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Eve of the Circumcision and Name of Jesus, 2014.


Eve of the Circumcision and Name of Jesus

St. Peter Lutheran Church

St. Luke 2:21, Galatians 3:23-29

December 31, 2014

 

Iesu iuva

 

Today we celebrate the circumcision and naming of Jesus because New Year’s is the eighth day after the birth of Jesus.  Circumcision was performed on Jewish babies who were eight days old.  This provides us with an opportunity to talk about the meaning of Jesus’ circumcision and name and the hope it gives us for the new year.

 

First of all, God gave circumcision to Abram in the 17th chapter of Genesis, and at the same time He gave him a new name.  Abram meant “exalted father,’ but when God gave him circumcision He gave him the new name, “Abraham,” which means “Father of many nations.”

 

God had already promised Abraham that he was going to have as many descendants as the stars in the night sky.  And Abraham had already believed God, and the Scripture informs us that God counted his faith to him as righteousness.  But now when He gives Abraham circumcision and a new name, it is a sign to confirm Abraham’s faith.  It is a sign of the covenant, or pledge, between God and Abraham and Abraham’s descendants after him.  God pledges to be Abraham’s God and the God of Abraham’s descendants after him.  He promises that He is going to make Abraham the father of a multitude of nations.  Finally He promises that one of Abraham’s offspring is going to bless all the nations on earth.  And as a sign of this covenant between Abraham and God, all of Abraham’s  male descendants are to be circumcised in the flesh of their foreskin when they are eight days old.  Thus God’s covenant will be marked in the flesh of Abraham and his descendants.  It showed that they belonged to God’s covenant.  They were the people to whom God had pledged to be their God.  They were the people that Abraham’s offspring would come from and bless the whole earth.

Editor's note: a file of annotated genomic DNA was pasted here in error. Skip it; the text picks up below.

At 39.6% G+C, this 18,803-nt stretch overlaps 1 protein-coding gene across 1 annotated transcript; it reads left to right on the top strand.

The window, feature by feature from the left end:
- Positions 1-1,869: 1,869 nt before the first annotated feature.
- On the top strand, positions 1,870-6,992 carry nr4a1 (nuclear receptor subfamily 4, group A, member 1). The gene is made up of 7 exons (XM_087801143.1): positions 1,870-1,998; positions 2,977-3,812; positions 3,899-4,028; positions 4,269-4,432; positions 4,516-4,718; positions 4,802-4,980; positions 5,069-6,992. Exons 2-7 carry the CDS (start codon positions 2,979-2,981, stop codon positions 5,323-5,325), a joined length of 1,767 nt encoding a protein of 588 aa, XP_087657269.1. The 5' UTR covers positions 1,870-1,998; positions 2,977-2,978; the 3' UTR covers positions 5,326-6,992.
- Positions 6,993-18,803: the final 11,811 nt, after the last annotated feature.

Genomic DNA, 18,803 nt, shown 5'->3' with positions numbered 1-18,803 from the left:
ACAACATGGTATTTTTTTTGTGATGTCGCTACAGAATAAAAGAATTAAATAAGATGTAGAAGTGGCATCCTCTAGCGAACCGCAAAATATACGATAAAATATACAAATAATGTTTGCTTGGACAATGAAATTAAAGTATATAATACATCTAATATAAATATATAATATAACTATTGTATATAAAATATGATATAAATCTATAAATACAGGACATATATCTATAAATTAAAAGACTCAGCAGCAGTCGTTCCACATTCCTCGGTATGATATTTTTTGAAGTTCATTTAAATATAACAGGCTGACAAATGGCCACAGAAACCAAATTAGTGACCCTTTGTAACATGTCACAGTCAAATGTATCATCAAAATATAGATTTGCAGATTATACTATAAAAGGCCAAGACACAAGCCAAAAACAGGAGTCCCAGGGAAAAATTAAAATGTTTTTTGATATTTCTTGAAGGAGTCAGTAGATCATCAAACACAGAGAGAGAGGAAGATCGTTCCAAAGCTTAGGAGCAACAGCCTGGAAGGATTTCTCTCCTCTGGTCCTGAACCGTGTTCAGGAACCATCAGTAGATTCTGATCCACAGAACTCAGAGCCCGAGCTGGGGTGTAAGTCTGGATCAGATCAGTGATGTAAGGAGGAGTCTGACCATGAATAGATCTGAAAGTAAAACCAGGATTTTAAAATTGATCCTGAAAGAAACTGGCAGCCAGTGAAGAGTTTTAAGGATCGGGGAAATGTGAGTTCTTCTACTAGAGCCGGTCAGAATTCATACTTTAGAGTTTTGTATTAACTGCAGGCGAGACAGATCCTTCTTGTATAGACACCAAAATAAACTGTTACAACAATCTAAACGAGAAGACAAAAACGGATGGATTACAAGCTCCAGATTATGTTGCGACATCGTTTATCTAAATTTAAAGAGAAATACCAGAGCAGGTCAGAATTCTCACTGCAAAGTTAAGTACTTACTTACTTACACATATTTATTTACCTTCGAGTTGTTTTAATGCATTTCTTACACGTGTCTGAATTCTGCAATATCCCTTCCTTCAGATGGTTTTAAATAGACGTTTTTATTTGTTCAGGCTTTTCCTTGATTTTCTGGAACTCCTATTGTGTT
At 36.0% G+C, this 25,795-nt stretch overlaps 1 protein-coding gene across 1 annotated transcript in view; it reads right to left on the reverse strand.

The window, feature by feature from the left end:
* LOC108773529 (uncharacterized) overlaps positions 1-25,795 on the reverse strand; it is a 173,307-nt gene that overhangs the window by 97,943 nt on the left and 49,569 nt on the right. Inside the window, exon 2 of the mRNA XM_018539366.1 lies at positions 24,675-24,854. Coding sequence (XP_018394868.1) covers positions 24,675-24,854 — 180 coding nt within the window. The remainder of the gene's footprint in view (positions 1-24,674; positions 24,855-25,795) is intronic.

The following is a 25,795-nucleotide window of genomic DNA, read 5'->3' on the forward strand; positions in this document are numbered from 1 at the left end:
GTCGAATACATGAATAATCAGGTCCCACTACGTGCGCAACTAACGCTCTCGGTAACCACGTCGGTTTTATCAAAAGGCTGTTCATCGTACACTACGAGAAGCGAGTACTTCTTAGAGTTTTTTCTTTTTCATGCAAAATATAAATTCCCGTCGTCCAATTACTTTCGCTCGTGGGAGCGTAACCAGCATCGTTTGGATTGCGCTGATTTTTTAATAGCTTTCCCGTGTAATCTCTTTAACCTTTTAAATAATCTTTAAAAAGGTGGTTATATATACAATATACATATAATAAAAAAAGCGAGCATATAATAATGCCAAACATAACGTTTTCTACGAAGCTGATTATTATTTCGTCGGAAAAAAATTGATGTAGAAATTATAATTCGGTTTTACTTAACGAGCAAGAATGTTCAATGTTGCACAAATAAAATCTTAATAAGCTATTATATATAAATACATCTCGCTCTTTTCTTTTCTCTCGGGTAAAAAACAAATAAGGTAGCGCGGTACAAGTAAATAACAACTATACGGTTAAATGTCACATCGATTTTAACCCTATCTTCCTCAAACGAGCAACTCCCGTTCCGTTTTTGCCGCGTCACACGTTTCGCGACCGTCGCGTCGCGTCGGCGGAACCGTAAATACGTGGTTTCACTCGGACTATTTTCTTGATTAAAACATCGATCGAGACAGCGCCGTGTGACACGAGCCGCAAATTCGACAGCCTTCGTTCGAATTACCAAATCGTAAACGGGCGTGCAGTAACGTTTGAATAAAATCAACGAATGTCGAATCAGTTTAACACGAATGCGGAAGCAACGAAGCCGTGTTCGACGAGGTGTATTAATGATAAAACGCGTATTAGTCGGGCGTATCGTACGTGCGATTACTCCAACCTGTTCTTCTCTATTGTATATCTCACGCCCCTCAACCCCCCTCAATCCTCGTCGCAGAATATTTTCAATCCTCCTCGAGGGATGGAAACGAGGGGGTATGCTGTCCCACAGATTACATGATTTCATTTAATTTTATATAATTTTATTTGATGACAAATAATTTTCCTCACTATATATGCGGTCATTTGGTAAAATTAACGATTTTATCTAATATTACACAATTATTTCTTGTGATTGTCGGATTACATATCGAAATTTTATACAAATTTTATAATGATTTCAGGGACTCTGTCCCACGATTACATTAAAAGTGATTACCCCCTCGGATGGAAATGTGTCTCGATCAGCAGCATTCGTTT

The sad thing that happened to Abraham’s descendants was that even though they had the mark of circumcision, many of them did not have God for their God.  It wasn’t that God had refused to keep His covenant.  It was that even though they were circumcised in their flesh they were not circumcised in their hearts.  That is, they did not walk in the faith of their forefather Abraham.  Abraham believed that God was going to be gracious to him and raise up an offspring from his line that would bless all the nations.  Abraham believed that this offspring would take away the curse that was over all the nations—the curse of sin and death.  Abraham believed God, and God counted it to him for righteousness.

 

But apart from this promised offspring, which circumcision promised, God is not our God.  Circumcision was then just an empty sign in the flesh whose content was rejected.  That’s the way most of the offspring of Abraham regarded their circumcision.  They looked at it as a work that bound God to them.  They did not believe the promise.  God was going to be their God in sending the offspring of Abraham who would take away the curse of sin from the whole earth.  Most of the circumcised people of the Old Testament were ignorant of that promise and did not believe it.  Thus they cut themselves off from God’s covenant even though they were circumcised.

 

Now in our Gospel Jesus, as an offspring of Abraham, is circumcised.  But it is different than when Abraham and everyone else was circumcised.  They were circumcised as a pledge of the offspring who was to come, in whom God would be their God and bring blessing and salvation to take the place of sin and its curse.

 

But Jesus is different.  He is circumcised because He is Abraham’s offspring.  But He is the fulfillment and recipient of all the promises to Abraham.

 

God promised Abraham that He would be God to Abraham and his descendants.  But God was only the God of Abraham by grace.  Unless God counted Abraham’s faith as righteousness, God could not be Abraham’s God because Abraham was by nature sinful and unclean.

 

But God is Jesus’ God not by grace but by merit.  Jesus was born without sin.  God the Father was God to Jesus the Son of Man because Jesus was perfectly obedient from the womb and always did what pleased the Father.  From His mother’s womb God was His God.  He never served another god, not even in thought or desire.

 

And through Jesus God is the God of everyone who believes in Jesus, whether circumcised or not.  Through this baby who is born without sin, who is Abraham’s offspring, God regards Abraham and everyone who believes in Jesus as if they too have always pleased God from the womb.